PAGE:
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The ‘Customer’-Physician Relationship

Medicine is subtly shifting from an emphasis on what is ideally best for the patient to an environment where hospitals are marketed from survey results and physicians are instructed on how to encourage customers to check the ‘Excellent’ box when rating their care. The danger in primarily viewing a patient as a consumer is that well known adages like ‘the customer knows best’ can gravitate toward motivations based primarily on the profit motive rather than the apparent benefits of collaboration, patient voice, and better service.

The philosopher Immanuel Kant reminds us to ask whether we are treating persons (customers) as a means to some end (profits) or as ends themselves (patients). When push comes to shove at medicine’s financial margins, decisions tend to lean toward monetary gain. Efficiency and profits are needed components of every venture (even Kant says not to use people as a means only but as a means as well as an end). Yet this move from taking care of patients to customers—while promoting friendlier hospital environments—may be damaging to the health care system in the long run.

The Hippocratic Oath has been condemned for promoting a ‘guild-like’ environment and its ancient author set aside in the hope of adopting the examples of other tightly managed industries (ironically, some business academics call for managers to take on the guild-like professionalism of the medical field). While some combination of treating patients as a means and as an end is probably acceptable, it seems that the customer/consumer metaphor is being adopted wholesale.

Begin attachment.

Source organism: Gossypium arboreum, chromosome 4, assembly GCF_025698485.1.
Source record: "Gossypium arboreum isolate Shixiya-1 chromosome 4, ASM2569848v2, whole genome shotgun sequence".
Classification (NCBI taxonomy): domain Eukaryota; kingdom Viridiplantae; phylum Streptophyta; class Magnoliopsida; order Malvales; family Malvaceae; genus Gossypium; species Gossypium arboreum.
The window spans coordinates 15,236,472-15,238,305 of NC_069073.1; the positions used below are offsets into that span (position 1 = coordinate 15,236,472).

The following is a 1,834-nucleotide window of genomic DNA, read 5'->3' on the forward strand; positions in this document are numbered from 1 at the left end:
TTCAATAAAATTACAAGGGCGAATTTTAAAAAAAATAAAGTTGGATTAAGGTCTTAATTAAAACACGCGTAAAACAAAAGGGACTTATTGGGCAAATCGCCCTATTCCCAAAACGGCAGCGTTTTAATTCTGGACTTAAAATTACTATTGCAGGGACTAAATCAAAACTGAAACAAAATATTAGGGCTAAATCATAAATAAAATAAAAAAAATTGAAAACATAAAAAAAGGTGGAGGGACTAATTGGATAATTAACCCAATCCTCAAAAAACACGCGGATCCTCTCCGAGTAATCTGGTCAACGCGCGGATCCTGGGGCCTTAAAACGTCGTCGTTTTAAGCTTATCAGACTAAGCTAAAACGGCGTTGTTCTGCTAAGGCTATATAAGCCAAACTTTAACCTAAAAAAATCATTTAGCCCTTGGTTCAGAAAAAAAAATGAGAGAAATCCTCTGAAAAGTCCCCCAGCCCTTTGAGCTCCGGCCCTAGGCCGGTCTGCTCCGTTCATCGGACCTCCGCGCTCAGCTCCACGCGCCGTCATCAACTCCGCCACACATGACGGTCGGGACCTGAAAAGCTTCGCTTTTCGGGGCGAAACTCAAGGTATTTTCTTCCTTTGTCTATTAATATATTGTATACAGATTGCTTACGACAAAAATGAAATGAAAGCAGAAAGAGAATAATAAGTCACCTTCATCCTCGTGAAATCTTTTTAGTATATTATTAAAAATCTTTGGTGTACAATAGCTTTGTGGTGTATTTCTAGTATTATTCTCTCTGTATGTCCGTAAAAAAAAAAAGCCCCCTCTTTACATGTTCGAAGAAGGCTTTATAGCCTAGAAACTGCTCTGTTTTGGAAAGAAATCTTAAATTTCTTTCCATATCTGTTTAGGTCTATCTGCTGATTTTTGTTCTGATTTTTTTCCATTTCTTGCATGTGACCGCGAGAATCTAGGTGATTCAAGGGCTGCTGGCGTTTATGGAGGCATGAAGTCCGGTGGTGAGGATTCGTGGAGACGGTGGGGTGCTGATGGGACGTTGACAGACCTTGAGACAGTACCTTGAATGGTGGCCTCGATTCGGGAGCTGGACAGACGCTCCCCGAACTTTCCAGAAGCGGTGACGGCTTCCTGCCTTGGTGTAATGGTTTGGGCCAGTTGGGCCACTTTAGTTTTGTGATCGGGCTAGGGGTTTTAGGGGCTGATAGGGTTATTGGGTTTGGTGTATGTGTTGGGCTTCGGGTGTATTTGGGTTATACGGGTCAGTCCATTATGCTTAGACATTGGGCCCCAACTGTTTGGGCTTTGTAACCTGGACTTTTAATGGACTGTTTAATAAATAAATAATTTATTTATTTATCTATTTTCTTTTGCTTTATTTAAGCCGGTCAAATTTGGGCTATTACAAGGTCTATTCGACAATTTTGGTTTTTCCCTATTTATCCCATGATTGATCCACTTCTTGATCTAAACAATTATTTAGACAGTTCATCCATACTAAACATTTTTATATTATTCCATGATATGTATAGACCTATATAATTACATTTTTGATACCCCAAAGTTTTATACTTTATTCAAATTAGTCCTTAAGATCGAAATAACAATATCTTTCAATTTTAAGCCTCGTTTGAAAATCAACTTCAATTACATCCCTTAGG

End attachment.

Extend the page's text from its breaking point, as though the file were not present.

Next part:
To Hippocrates, a physician’s first consideration was to use his/her art for the patient’s well-being—a re-emphasis that can benefit all stakeholders. Otherwise, this move to make the medical environment more patient-friendly has the potential to make it ultimately more vulnerable.

Written in conversation with Cory Wilson, M.D.

  1. Dr. Tim Greco
    January 15th, 2011 at 13:38 | #1

    The subtlety missed is that the HCAHPS and AVATAR patient satisfaction questionnaires, held as absolute truth, are fundamentally flawed. People respond to a question of “I want my doctor to include me more in the decision making” on a 1-5 scale, but what do they mean? Does it actually mean they are upset because we wouldn’t give them an antibiotic for the child’s viral illness? Or worse, we give persons a Tylenol and send them home without a $10,000 workup, somehow trivializing their fears. Perhaps some specifics from the patients would help the system correct what should be corrected to provide safer and better care. The emphasis now is to make the patient happy—a very different goal indeed. The tool and hence the metrics, are broken. Still, they have become absolute in their power in evaluations of an institution’s excellence . . . and that is published without explanation on the Internet.

  2. Mike K.
    March 22nd, 2011 at 00:03 | #2

    The shifting emphasis in medicine from the patient’s best interest to an environment where hospitals are marketed for their customer service does not have to be mutually exclusive. In fact, a balanced coexistence would be in the best interest of both parties. Promoting a friendlier hospital environment is not necessarily a bad thing. From a business standpoint, it makes sense, as it will help eliminate the fear that many people have of hospitals. The medical industry is largely non-profit and is not entirely run by the government, yet. However, it runs like any other profit seeking organization. I do not see the marketing of a hospital’s ability to satisfy their ‘customers’ as being an issue if a physician only treats people as a means to some end (profits).

    In the real world, it is impractical to expect a physician to form a meaningful relationship with every patient. Not only will this create an enormous emotional burden on physicians, but affect their decision-making skills. Additionally, the primary concern of a patient ought to be the physician’s ability to provide the best medical treatment; excellent customer service is icing on the cake. A physician can retain the motive for profits as long as there is an equal or greater balance of a desire to care for a patient’s well-being.

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